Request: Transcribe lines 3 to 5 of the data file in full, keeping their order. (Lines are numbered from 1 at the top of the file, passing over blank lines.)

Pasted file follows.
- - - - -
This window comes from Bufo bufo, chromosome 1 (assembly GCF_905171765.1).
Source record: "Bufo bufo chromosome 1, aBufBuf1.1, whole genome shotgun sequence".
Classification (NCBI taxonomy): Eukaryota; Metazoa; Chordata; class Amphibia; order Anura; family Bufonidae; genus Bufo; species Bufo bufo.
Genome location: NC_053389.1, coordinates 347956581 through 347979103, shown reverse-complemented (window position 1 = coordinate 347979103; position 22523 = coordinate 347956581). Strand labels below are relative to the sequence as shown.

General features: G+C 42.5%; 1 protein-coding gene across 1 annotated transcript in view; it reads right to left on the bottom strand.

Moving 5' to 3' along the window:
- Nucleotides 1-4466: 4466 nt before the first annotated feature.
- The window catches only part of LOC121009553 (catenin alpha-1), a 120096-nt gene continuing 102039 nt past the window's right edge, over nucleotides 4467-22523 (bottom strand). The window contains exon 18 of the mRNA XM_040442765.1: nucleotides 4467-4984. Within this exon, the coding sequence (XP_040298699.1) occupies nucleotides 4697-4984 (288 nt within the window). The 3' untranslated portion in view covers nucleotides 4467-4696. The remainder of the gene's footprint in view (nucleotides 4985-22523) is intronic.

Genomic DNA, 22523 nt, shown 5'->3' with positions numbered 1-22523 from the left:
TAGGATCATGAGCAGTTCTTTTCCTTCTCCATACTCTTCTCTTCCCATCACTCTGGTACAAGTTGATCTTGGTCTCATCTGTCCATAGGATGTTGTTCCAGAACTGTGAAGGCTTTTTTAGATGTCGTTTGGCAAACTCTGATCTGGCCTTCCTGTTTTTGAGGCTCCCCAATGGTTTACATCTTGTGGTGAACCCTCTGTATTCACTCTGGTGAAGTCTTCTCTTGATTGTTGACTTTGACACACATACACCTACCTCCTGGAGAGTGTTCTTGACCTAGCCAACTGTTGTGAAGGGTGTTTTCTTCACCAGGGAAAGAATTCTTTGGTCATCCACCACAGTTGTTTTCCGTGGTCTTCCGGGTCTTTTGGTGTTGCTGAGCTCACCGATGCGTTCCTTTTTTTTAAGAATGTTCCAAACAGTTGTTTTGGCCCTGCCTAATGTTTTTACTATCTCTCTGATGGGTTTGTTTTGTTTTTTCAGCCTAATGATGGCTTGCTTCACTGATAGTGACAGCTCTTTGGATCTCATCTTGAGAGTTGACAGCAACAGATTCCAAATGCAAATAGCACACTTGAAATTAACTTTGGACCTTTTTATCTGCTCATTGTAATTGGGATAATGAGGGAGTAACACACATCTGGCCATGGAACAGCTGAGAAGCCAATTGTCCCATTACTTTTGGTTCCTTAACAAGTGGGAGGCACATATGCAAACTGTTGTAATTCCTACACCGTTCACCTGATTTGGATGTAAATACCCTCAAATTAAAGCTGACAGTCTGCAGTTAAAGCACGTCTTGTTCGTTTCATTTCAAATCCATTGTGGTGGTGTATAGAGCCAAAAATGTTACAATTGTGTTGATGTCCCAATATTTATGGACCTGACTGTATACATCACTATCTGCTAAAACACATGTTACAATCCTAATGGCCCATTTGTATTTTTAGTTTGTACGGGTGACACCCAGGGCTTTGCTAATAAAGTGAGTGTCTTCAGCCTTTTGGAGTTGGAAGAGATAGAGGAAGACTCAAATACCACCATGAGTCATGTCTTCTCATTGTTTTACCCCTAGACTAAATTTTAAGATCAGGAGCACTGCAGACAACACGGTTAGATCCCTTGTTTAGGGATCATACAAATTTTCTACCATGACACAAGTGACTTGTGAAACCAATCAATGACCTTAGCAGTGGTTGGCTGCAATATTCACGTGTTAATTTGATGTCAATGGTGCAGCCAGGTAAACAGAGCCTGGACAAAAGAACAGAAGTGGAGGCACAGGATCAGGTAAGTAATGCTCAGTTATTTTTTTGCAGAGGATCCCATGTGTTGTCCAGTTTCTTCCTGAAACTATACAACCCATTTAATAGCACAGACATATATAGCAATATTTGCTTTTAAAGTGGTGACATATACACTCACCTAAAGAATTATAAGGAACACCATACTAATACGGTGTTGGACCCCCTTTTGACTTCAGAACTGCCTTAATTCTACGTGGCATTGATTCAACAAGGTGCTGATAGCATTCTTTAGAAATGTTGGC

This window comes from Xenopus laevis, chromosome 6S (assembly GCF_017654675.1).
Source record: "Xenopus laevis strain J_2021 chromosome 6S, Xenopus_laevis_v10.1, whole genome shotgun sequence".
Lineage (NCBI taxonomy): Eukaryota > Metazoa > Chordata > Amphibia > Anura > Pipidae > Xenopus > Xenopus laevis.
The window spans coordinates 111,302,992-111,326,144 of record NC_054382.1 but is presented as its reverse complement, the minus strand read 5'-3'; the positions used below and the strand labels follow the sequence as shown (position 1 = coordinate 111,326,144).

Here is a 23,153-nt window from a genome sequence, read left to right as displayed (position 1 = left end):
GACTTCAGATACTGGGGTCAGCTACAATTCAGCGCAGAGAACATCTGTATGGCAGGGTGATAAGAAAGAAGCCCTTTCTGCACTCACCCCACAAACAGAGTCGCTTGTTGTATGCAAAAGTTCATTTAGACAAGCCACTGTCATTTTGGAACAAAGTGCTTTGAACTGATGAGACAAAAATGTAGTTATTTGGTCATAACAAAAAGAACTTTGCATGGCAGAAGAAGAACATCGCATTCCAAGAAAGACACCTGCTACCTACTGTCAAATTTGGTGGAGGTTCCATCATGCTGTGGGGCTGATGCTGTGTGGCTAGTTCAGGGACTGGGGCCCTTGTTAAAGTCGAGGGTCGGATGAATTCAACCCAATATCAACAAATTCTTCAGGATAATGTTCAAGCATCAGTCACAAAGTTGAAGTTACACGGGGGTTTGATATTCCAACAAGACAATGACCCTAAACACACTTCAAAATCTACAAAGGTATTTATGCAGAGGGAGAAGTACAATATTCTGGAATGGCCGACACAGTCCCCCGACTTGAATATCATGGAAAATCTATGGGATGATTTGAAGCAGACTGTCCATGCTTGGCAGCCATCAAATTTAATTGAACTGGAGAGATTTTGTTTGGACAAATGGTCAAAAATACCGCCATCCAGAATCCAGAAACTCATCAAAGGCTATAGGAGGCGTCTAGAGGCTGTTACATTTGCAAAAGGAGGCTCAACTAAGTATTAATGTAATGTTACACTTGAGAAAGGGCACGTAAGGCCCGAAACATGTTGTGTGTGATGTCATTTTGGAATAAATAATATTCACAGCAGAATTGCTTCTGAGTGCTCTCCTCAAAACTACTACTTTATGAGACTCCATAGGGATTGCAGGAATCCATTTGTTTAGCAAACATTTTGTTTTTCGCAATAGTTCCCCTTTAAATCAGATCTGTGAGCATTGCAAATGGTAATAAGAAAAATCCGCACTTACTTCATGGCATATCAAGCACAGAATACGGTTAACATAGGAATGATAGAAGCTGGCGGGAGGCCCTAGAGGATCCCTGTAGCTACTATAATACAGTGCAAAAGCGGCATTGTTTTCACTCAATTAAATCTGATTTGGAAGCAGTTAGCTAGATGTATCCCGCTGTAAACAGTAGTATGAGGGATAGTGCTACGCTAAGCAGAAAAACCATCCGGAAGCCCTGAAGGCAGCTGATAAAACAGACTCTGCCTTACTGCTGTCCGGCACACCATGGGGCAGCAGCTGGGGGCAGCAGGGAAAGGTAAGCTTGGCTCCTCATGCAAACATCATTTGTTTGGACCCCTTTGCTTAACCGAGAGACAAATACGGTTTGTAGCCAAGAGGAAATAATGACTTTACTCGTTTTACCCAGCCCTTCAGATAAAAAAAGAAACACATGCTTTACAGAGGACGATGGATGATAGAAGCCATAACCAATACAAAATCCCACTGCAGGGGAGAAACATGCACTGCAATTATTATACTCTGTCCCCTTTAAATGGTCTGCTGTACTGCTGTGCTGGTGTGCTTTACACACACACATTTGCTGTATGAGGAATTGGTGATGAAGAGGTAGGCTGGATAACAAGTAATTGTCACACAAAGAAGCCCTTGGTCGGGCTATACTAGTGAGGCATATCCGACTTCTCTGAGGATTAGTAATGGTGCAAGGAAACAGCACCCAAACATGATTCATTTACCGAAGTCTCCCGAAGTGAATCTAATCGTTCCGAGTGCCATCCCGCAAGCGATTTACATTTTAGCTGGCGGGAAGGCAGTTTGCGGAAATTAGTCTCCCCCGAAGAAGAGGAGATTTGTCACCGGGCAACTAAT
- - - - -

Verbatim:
Classification (NCBI taxonomy): Eukaryota; Metazoa; Chordata; class Amphibia; order Anura; family Bufonidae; genus Bufo; species Bufo bufo.
Genome location: NC_053389.1, coordinates 347956581 through 347979103, shown reverse-complemented (window position 1 = coordinate 347979103; position 22523 = coordinate 347956581). Strand labels below are relative to the sequence as shown.

General features: G+C 42.5%; 1 protein-coding gene across 1 annotated transcript in view; it reads right to left on the bottom strand.